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29 June 2006 Edition

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Pity the Poor PDs

Once again the PDs are in the news, and for all the wrong reasons, as Stephen Collins might say. But it has been interesting to see the way in which the normal media feeding frenzy whenever politics descends to the level of raw, personal ambition has been leavened by a lot of sympathetic coverage.

Bruce Arnold, for example, in last weekend's Irish Independent felt required to openly declare his favouritism for the PDs! Actually, Bruce, we hadn't been in any doubt about it. For Bruce the PDs were the party who took the most unequivocal anti-republican stance, and since Bruce is a loyal son of Britain what more could be asked for? The public split between Mary Harney and Michael McDowell has horrified Bruce, just as it has intrigued the rest of us.

Of course, all journalism is partisan. But some is more partisan than others. A professional approach to the PD row would have been to assess the consequences dispassionately, but try and spin the story in a way best suited to the writer's own personal inclinations. But none of that in the Irish Independent. Bruce airily dismissed the idea that the PDs could in any way be damaged by the public row: surely it wasn't really a row at all, and after the famous lunch, all was sweetness and harmony anyway, and only the diehard anti-PDers (who it appears are pretty numerous) could continue to argue otherwise.

The extent to which the PDs are damaged is a matter of conjecture, but the image of a principled party bent on maintaining "the highest standards" in Irish political life - that's the mantra by which the PDs hope to swing votes - must be a bit tarnished, even in Bruce Arnold's rose-tinted view.

And, more to the point, a newspaper which pretends to be a newspaper, would look for a more professional approach to its journalism. It's a bit like Sherlock Holmes' famous dog that didn't bark in the middle of the night. That was what was curious.

And what is curious about the Irish Independent is that it increasingly sees its role as the leader of the charge against anything that might smack of republicanism, and the defender therefore of all those who oppose republicanism.

Bruce Arnold's feeble piece might not be a very effective example of the syndrome, but his rising to the defence of the PDs is entirely within the tradition of the Indo and its warped sense of free speech. For the paper of Tony O'Reilly, the paper of 1913's William Martin Murphy, freedom of speech is the freedom to write any anti-republican bile you like, to distort the facts as they suit you whenever you like and, of course, never ever to criticise 'Sir' Anthony O'Reilly.


Another interesting thing about the media coverage of the whole PD story was the complete absence of any attempt to explain the differences between Harney and McDowell in political terms. There was plenty of information given about the deepness of the split, of the incidents which reflected that reality, but no explanation as to why the two top people were at each other's throats.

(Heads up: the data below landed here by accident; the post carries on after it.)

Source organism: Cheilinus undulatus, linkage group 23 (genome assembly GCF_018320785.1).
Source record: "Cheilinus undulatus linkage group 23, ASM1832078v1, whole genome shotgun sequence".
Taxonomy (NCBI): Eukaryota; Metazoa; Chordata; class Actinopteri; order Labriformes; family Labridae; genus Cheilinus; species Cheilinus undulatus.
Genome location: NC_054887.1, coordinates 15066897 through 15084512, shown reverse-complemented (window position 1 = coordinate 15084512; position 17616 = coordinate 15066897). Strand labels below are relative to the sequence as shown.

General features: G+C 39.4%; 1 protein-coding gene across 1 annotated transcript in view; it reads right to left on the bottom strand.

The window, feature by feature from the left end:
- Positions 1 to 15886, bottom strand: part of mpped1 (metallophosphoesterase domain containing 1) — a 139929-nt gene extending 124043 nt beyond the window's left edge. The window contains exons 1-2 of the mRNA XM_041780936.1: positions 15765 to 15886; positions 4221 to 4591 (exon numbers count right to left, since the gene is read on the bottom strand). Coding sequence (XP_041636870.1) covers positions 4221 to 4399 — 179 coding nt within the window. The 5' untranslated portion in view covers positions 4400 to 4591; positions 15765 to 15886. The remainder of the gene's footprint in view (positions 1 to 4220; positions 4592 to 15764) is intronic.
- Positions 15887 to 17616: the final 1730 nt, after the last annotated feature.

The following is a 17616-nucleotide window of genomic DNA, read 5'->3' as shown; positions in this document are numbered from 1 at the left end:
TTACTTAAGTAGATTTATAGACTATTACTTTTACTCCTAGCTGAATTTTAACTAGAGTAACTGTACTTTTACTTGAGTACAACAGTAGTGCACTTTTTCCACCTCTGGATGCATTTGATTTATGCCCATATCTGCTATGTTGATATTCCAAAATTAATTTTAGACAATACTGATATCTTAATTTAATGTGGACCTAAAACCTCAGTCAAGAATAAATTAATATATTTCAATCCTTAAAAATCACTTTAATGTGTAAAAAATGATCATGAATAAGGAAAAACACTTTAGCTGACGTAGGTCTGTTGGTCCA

It was all just personal.

To some extent this is true. The PDs are, at the end of the day, not that ideological after all: they came into being on the backs of opposition to any manifestation of nationalism, and of wanting to follow in the footsteps of their inspirer - Margaret Thatcher, and that's all they're about.

It's true that McDowell has attempted to cover his stance with a weird claim of being really a nationalist at heart, but the record of his public and - more importantly - his private role on the peace process doesn't back that up.

But perhaps there might be seeds of division within that?

Well, don't expect the Irish media to go there. It's dangerous territory. Speculating about real stances on the national question runs the danger that the journalist might inadvertently reveal views that are not in tune with those of the people who own the papers, and God forbid that would happen.

Journalists have been so corrupted by the system that most of them are not even aware of real issues of political debate, of the nuances of view that make up the reality of politics when politics is about reshaping society.

That's not to say that a reshaping is not still underway. The project of belittling the national struggle is central to what established journalism is about in modern Ireland, and the invasion of British-owned titles has only exacerbated that.

The point is that we don't have a free press, or an informed press. We have a press that is owned by the British and by pro-British elements, and in which journalists are cowed to conform and toe the line.


Ruth Dudley Edwards And finally to help Ruth Dudley Edwards answer the question she posed in the British Daily Mail as to why Ken Loach hates his own country, perhaps it's for the same reasons that she hates hers - but in reverse. Loach takes an anti-imperialist stance, Dudley Edwards takes a pro-imperialilst position. Easy really.

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